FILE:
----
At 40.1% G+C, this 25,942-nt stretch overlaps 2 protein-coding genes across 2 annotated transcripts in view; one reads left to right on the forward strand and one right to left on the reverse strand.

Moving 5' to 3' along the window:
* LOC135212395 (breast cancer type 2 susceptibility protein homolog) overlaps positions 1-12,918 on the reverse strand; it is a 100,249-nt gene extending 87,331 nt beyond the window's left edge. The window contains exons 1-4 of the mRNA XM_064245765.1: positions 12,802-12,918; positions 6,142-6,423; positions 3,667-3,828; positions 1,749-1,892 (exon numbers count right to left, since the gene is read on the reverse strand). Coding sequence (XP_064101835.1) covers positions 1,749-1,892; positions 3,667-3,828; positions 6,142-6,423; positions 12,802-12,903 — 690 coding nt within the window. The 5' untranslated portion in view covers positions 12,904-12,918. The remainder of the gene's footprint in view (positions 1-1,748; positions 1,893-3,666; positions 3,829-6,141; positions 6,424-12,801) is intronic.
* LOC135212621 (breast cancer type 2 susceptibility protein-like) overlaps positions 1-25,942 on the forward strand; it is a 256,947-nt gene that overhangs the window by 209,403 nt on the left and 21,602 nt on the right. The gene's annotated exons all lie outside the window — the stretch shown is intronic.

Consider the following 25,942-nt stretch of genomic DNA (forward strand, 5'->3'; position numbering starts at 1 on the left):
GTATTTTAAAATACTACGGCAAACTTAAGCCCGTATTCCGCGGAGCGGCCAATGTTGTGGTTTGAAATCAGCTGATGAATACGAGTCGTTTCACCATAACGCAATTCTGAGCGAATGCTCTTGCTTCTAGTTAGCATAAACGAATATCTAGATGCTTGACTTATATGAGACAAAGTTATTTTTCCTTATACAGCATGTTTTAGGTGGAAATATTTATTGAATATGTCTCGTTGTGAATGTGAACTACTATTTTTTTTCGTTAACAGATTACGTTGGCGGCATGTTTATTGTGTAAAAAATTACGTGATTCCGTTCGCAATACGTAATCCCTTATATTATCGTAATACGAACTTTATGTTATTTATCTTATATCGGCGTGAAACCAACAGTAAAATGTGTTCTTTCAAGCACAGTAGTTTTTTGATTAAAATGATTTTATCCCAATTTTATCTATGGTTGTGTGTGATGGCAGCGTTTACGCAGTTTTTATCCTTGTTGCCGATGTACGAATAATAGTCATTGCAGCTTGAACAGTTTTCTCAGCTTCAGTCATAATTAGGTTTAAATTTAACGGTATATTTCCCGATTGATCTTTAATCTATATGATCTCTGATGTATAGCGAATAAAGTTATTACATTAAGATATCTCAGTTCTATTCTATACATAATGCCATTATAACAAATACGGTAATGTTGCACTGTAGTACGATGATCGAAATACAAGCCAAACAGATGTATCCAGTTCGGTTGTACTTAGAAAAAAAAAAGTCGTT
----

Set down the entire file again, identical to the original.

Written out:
At 40.1% G+C, this 25,942-nt stretch overlaps 2 protein-coding genes across 2 annotated transcripts in view; one reads left to right on the forward strand and one right to left on the reverse strand.

Moving 5' to 3' along the window:
* LOC135212395 (breast cancer type 2 susceptibility protein homolog) overlaps positions 1-12,918 on the reverse strand; it is a 100,249-nt gene extending 87,331 nt beyond the window's left edge. The window contains exons 1-4 of the mRNA XM_064245765.1: positions 12,802-12,918; positions 6,142-6,423; positions 3,667-3,828; positions 1,749-1,892 (exon numbers count right to left, since the gene is read on the reverse strand). Coding sequence (XP_064101835.1) covers positions 1,749-1,892; positions 3,667-3,828; positions 6,142-6,423; positions 12,802-12,903 — 690 coding nt within the window. The 5' untranslated portion in view covers positions 12,904-12,918. The remainder of the gene's footprint in view (positions 1-1,748; positions 1,893-3,666; positions 3,829-6,141; positions 6,424-12,801) is intronic.
* LOC135212621 (breast cancer type 2 susceptibility protein-like) overlaps positions 1-25,942 on the forward strand; it is a 256,947-nt gene that overhangs the window by 209,403 nt on the left and 21,602 nt on the right. The gene's annotated exons all lie outside the window — the stretch shown is intronic.

Consider the following 25,942-nt stretch of genomic DNA (forward strand, 5'->3'; position numbering starts at 1 on the left):
GTATTTTAAAATACTACGGCAAACTTAAGCCCGTATTCCGCGGAGCGGCCAATGTTGTGGTTTGAAATCAGCTGATGAATACGAGTCGTTTCACCATAACGCAATTCTGAGCGAATGCTCTTGCTTCTAGTTAGCATAAACGAATATCTAGATGCTTGACTTATATGAGACAAAGTTATTTTTCCTTATACAGCATGTTTTAGGTGGAAATATTTATTGAATATGTCTCGTTGTGAATGTGAACTACTATTTTTTTTCGTTAACAGATTACGTTGGCGGCATGTTTATTGTGTAAAAAATTACGTGATTCCGTTCGCAATACGTAATCCCTTATATTATCGTAATACGAACTTTATGTTATTTATCTTATATCGGCGTGAAACCAACAGTAAAATGTGTTCTTTCAAGCACAGTAGTTTTTTGATTAAAATGATTTTATCCCAATTTTATCTATGGTTGTGTGTGATGGCAGCGTTTACGCAGTTTTTATCCTTGTTGCCGATGTACGAATAATAGTCATTGCAGCTTGAACAGTTTTCTCAGCTTCAGTCATAATTAGGTTTAAATTTAACGGTATATTTCCCGATTGATCTTTAATCTATATGATCTCTGATGTATAGCGAATAAAGTTATTACATTAAGATATCTCAGTTCTATTCTATACATAATGCCATTATAACAAATACGGTAATGTTGCACTGTAGTACGATGATCGAAATACAAGCCAAACAGATGTATCCAGTTCGGTTGTACTTAGAAAAAAAAAAGTCGTT